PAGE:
I got to call some interesting places “home”.  My two little places in Maun, Botswana come to mind.  Or avoiding the hippos and the sleeping elephants on my walk back to my little house in the heart of the Delta each evening.  My quirky shipping container house in Blikkiesdorp, Twee Rivieren, Kgalagadi.

As I recall these places and times I am also reminded of the incredible people I have met and shared life with even if just for a short time.

Seeing life in this way has so often taken me out of myself.  What I mean is that so much of life today is taken up with just getting through the day for all of us.  It can be quite an insular experience especially for an introvert like me.  Yes, I need the time by myself to reflect, mediate and recharge but too much time alone is never good.  We are wired for connection.  Travelling and moving around has been the best way for me to get out of my comfort zone and connect with people.  Again, what an immense privilege!

And so yes, I am now middle aged.  No, I have not achieved any of the milestones usually associated with life at this point.  But no regrets, only oodles of gratitude for a life rich in experiences.  May I do this richness justice by using what I have learned along the way to live more carefully on this planet and show more compassion for you, my fellow travellers in the second half of my life.

And I think I will continue to wear candy striped sneakers – the ones my amazing sister got me for my birthday because the style name is the same as mine.  I will still love the Harry Potter books and movies and anything by JRR Tolkien and even teen movies from the 80s like The Breakfast Club…. and I will still believe in magic…

With that I am adventure bound once more – leaving for Edinburgh on Thursday.  Some time on a job experience programme at Edinburgh Zoo and then to England for time with special family…. can’t wait!

Ending off with two of my most favourite quotes, more like mantras these days…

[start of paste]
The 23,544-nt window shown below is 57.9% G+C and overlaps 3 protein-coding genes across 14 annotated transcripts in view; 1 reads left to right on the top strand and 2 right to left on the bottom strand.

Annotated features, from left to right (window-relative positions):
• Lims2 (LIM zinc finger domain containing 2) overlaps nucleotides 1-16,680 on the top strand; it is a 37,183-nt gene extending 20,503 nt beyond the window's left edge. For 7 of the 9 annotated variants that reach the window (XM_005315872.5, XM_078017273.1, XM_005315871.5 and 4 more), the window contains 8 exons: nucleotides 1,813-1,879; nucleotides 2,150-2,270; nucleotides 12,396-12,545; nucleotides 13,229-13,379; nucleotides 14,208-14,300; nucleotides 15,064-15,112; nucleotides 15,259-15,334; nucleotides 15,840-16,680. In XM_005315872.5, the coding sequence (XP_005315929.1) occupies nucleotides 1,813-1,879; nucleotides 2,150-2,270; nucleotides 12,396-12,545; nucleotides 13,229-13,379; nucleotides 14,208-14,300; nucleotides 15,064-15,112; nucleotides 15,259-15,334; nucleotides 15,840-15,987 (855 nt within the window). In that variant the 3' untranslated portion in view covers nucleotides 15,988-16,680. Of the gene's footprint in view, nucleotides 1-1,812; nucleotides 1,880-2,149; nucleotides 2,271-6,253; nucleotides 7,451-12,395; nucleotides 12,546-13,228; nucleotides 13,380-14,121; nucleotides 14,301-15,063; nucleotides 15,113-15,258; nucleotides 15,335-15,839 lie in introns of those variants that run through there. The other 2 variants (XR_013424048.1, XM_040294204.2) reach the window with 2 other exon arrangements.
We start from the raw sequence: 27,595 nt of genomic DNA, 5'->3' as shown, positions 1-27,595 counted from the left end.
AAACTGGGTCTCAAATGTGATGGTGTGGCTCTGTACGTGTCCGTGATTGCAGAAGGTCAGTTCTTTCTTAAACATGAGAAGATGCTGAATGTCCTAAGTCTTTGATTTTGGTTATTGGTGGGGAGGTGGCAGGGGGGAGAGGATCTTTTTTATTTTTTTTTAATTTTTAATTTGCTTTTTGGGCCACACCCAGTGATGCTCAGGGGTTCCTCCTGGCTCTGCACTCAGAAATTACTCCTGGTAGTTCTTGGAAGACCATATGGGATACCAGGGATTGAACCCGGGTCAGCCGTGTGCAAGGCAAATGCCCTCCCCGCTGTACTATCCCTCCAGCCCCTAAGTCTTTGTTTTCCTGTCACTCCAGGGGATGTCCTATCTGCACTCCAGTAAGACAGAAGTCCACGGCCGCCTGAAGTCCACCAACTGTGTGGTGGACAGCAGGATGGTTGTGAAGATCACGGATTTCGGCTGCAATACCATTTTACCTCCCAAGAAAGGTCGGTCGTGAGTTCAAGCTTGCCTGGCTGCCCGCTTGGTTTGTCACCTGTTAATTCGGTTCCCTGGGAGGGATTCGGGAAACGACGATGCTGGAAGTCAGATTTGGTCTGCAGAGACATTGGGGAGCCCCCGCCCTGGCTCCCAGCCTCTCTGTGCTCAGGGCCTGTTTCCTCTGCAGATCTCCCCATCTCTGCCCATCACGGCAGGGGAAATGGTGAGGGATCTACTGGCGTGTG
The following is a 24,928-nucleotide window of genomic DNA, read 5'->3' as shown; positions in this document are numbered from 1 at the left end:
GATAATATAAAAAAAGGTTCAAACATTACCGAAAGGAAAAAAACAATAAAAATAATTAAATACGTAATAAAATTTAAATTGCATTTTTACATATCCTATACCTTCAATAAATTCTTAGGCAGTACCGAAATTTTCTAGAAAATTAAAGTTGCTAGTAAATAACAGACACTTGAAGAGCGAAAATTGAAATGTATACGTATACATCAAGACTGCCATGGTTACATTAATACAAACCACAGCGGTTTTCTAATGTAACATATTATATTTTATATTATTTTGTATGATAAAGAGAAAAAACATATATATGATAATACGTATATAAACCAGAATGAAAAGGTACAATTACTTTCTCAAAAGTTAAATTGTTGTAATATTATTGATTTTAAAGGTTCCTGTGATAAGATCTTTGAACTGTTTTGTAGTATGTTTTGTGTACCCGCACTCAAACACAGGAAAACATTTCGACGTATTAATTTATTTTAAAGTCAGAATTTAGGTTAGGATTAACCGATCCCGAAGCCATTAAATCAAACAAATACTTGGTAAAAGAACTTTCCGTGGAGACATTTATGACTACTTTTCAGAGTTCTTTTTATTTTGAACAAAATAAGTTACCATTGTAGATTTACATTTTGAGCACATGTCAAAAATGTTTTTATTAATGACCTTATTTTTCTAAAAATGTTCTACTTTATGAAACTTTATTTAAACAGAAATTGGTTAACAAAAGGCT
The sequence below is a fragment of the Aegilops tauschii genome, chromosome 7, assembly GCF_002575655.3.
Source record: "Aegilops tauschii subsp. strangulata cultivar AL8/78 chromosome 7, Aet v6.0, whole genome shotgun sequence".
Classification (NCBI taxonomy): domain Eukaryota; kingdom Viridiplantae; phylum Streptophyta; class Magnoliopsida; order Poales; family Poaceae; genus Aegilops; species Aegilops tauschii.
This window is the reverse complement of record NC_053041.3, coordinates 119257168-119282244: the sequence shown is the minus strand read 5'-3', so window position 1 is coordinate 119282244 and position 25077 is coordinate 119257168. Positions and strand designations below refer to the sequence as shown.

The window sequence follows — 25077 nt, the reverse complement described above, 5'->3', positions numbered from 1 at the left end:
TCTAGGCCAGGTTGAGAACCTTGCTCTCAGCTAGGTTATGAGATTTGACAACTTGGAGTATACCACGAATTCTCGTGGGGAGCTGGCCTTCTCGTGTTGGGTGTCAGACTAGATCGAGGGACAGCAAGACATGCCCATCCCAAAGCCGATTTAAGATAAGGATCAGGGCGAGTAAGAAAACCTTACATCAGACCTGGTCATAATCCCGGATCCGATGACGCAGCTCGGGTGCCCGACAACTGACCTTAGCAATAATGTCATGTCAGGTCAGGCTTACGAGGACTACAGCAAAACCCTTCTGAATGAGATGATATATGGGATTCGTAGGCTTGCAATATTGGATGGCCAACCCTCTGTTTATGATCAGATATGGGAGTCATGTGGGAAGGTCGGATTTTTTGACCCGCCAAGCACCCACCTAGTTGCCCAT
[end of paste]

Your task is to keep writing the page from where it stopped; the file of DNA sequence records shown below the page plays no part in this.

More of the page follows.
“Not all those who wander are lost” JRR Tolkien

“Have courage and be kind” Cinderella

A little reflection on the season just been

The baubles and tinsel have been carefully packed away for another year.  The pantry is clear of all those little indulgences.  Boxing Day sales have been and gone.  Even the fireworks and the countdowns and the resolutions have been ticked off.

Now the balmy days of summer stretch ahead.  This time of year toys with me.  Do I give into moments soaking up the sun, afternoon naps, sipping cool drinks while curled up with a good book and totally relish no responsibilities, deadlines, timetables, etc.?  Or do I allow the New Year’s rejuvenation to reinvigorate and work, plan, list, do for the coming months?  This year I opted for ticking off a to do list and relishing in a sense of productiveness.

But right this moment I pause to reflect on yet another festive season gone by.  What does is all mean really?  What is the point?

I pause in gratitude for the safe, beautiful place I live.  A place where a festive season held no loss, no tragedy, no hate, no violence.  For me it held family, belonging, blessings, love and the gift of hope for our futures.

I so appreciate being able to get wrapped up in the Christmas “hype” but still not allowing it to be in a superficial way.  But rather in a way that celebrates the blessings me and my family have been gracefully given.

Here are a couple of blessings – one for Christmas and one for the New Year – that speak to me about the truth of this season:

I thank my sister for sharing the Christmas blessing with me from Lion Book of 1000 Prayers for Children by Lois Rock (I could not find an author for the New Year blessing)
I thank my sister for sharing the Christmas blessing with me from Lion Book of 1000 Prayers for Children by Lois Rock (I could not find an author for the New Year blessing).  The photos in the background are mine – one sunset and one sunrise in the Okavango Delta, Botswana

Even though we are 16 days into 2015, I wish all humanity a blessed year ahead.